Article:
We are witnessing a fundamental shift of values that is here to stay. Ensuring responsible and sustainable business conduct that meets societal ESG demands has definitively moved from the reputational and stakeholder management area to legal.
In a shifting landscape, NautaDutilh’s Sustainable Business & Climate Change team identifies the risks and opportunities, working with clients on future-proof solutions for the complex and interconnected challenges of responsible business conduct. We help our clients by joining forces with all stakeholders. And by proactively bringing our extensive knowledge and cross-sectoral experience to the table. We discuss not only the dot on the horizon, but also what may be found round corners. Areas of expertise include ESG risks and opportunities, climate change litigation, sustainable finance, and business human rights law.
We regularly discuss recent developments in this field with clients in roundtable settings and organise client events on a wide range of topics relating to sustainable business and climate change.
It may be legal, but is it right? As companies feel increasing pressure from all stakeholders to act responsibly, responsible business conduct has firmly established itself as a top priority for boards and management. We believe that its importance as differentiator that adds value to brands, increases long-term profitability and mitigates financial, legal and reputational risks will grow in the years to come. Businesses will find that their social license to operate will increasingly depend not only on what they do, but also on how and why they do it.
Responsible business conduct permeates all business operations. But it begins with the integration of ESG principles and corporate governance because the tone at the top is of consequence. The role of in-house legal counsel will grow as soft law frameworks and human rights will increasingly yield ‘hard law’ by which corporates and their boards will be held accountable. Transparency in communication, product information and reporting matters.
Ultimately, responsible business conduct strengthens shareholder value. Responsible business conduct is the best measure to maintain access to capital from institutional investors and financial institutions, who apply increasingly rigorous vetting of companies on non-financial criteria.
In order to help clients gain insight into how ESG principles benefit the company, our team of experts speaks with the board and other stakeholders throughout businesses to discuss possible long-term scenarios, assess ESG related business risks and provide recommendations to mitigate these risks. We have developed an ESG Opportunity Audit through which we are able to assess how ESG policies can help clients to capture commercial opportunities and positively distinguish themselves from their competitors.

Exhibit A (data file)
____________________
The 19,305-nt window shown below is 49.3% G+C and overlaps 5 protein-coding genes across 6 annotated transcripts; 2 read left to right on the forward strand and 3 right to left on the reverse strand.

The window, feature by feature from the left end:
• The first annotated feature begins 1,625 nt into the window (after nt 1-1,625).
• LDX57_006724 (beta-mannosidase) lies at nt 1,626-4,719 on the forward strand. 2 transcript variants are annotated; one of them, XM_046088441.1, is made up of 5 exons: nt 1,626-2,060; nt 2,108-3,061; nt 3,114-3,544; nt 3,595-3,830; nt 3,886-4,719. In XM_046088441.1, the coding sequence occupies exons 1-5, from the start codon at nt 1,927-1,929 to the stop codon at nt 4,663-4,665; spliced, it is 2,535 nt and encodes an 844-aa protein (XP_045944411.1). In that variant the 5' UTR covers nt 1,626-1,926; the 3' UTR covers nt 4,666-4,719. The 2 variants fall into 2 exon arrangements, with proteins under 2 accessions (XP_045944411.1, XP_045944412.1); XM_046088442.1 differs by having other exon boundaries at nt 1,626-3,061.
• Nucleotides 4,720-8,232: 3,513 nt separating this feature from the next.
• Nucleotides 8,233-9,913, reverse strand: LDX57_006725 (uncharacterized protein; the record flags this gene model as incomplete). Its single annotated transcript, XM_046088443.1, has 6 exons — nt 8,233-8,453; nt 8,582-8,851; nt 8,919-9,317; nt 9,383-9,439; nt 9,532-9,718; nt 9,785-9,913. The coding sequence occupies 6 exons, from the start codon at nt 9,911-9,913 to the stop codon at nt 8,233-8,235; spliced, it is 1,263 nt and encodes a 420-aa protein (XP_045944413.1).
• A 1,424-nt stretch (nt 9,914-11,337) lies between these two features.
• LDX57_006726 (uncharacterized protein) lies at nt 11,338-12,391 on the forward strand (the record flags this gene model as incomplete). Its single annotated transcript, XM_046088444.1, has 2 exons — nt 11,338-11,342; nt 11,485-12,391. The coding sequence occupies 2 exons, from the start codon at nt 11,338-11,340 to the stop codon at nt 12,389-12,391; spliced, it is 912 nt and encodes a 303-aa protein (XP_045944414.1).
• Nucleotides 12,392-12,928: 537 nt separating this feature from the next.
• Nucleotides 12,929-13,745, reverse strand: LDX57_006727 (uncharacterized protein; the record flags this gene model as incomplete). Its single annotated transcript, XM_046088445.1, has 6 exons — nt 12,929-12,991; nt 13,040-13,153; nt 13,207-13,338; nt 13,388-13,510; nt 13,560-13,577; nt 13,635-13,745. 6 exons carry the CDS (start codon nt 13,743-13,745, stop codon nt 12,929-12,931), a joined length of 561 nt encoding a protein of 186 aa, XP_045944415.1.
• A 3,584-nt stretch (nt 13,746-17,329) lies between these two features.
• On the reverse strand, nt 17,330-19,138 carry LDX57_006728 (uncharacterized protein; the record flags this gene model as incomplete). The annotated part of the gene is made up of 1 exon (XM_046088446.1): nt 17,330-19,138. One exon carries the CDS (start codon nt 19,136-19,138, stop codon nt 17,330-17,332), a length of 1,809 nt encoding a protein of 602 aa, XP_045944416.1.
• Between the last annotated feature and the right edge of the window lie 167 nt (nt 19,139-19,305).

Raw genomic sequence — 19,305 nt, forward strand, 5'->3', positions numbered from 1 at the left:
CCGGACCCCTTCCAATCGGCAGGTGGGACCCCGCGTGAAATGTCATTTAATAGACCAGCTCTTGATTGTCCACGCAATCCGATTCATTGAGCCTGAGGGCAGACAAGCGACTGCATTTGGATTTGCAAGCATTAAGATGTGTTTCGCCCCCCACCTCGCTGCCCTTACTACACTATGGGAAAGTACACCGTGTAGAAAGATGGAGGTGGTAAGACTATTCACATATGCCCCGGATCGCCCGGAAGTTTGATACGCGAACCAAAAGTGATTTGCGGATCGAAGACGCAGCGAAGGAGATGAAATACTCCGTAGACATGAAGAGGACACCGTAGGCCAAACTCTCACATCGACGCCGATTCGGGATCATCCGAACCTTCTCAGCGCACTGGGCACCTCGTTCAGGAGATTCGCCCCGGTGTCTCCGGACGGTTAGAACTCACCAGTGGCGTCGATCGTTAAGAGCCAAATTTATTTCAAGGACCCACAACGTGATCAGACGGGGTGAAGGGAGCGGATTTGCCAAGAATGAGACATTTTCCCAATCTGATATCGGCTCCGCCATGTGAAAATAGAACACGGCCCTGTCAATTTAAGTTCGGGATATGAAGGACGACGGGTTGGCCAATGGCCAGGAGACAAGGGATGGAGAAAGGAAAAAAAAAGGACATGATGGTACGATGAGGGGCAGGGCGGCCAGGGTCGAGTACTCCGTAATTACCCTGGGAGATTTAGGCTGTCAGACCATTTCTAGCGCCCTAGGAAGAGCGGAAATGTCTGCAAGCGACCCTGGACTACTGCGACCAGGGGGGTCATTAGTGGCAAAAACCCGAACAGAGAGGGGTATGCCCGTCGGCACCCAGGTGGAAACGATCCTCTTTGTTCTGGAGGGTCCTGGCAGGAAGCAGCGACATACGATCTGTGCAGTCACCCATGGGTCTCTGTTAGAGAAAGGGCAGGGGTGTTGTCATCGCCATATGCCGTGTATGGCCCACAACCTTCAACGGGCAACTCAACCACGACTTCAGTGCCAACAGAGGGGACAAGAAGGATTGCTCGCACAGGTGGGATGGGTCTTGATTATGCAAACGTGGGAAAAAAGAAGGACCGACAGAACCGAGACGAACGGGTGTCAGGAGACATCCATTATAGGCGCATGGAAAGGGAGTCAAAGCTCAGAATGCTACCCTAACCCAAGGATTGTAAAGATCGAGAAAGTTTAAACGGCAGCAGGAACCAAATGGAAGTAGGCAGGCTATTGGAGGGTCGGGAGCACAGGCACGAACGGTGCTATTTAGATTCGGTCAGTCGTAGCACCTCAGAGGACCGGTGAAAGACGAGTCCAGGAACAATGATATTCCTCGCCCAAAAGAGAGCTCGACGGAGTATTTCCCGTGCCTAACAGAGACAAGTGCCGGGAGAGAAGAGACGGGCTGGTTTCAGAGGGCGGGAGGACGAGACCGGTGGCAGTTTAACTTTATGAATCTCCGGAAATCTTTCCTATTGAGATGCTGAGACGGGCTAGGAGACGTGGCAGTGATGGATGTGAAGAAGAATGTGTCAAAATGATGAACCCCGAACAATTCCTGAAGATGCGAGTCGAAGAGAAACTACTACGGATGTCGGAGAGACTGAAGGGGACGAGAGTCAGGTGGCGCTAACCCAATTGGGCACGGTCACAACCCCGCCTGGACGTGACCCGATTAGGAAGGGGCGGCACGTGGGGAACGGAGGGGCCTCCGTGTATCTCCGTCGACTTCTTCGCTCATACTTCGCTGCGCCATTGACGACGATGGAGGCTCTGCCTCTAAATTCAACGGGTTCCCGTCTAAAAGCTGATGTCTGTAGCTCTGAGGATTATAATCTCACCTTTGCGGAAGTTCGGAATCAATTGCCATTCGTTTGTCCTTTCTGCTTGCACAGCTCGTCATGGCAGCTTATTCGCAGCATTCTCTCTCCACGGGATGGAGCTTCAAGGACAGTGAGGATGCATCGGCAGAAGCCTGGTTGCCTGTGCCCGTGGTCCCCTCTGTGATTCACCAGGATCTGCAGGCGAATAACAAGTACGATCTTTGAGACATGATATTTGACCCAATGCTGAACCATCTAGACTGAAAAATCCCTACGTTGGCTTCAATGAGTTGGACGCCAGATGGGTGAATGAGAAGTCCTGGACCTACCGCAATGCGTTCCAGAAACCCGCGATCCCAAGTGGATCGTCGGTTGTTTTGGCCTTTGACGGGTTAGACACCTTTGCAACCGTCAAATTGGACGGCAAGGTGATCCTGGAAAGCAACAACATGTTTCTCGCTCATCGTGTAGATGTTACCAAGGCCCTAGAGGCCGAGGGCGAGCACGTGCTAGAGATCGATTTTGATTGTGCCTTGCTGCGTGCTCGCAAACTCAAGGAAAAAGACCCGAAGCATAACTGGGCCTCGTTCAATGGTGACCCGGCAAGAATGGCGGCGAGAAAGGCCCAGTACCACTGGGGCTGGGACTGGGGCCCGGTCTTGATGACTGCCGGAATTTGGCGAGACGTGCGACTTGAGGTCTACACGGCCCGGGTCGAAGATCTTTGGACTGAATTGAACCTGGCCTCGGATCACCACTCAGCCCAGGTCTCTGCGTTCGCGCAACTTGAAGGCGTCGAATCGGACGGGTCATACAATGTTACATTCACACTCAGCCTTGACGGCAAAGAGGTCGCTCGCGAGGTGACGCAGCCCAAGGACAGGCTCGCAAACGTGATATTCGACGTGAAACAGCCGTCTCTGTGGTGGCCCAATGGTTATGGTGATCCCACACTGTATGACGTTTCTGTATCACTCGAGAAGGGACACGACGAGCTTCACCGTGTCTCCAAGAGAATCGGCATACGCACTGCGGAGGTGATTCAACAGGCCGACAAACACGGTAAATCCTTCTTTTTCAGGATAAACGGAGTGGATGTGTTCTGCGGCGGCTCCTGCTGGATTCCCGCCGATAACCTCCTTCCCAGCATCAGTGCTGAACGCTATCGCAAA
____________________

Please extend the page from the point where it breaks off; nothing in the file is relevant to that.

Climate change, the energy transition, the huge mitigation and adaption efforts that will be required to combat the worst-case scenarios in the course of this century and the resulting resource scarcity are going to reshape our world. For many companies, climate action has become a business imperative. It requires multinationals and financial institutions to reimagine business models and reinvent their interaction with employees, shareholders, suppliers and customers.
Legal issues around climate change go beyond compliance and risk mitigation. For those companies that want to be part of the solution, climate change is also about opportunity. Our firm wants to be active on the frontlines in the fight against climate change. The law can be an instrument for change.
In the financial sector, regulators are increasingly outspoken with respect to the climate risk responsibilities and reporting obligations of financial institutions. Clients benefit from our firm’s unparalleled experience in regulated markets. Our financial law team regularly advises financial institutions on the regulatory aspects of climate change. Our loan finance team is helping lenders and borrowers to structure green finance deals. They have extensive experience on getting banks comfortable with regulatory uncertainty, specific business risks associated with decentralised renewable energy projects and forging the security packages that fit such projects.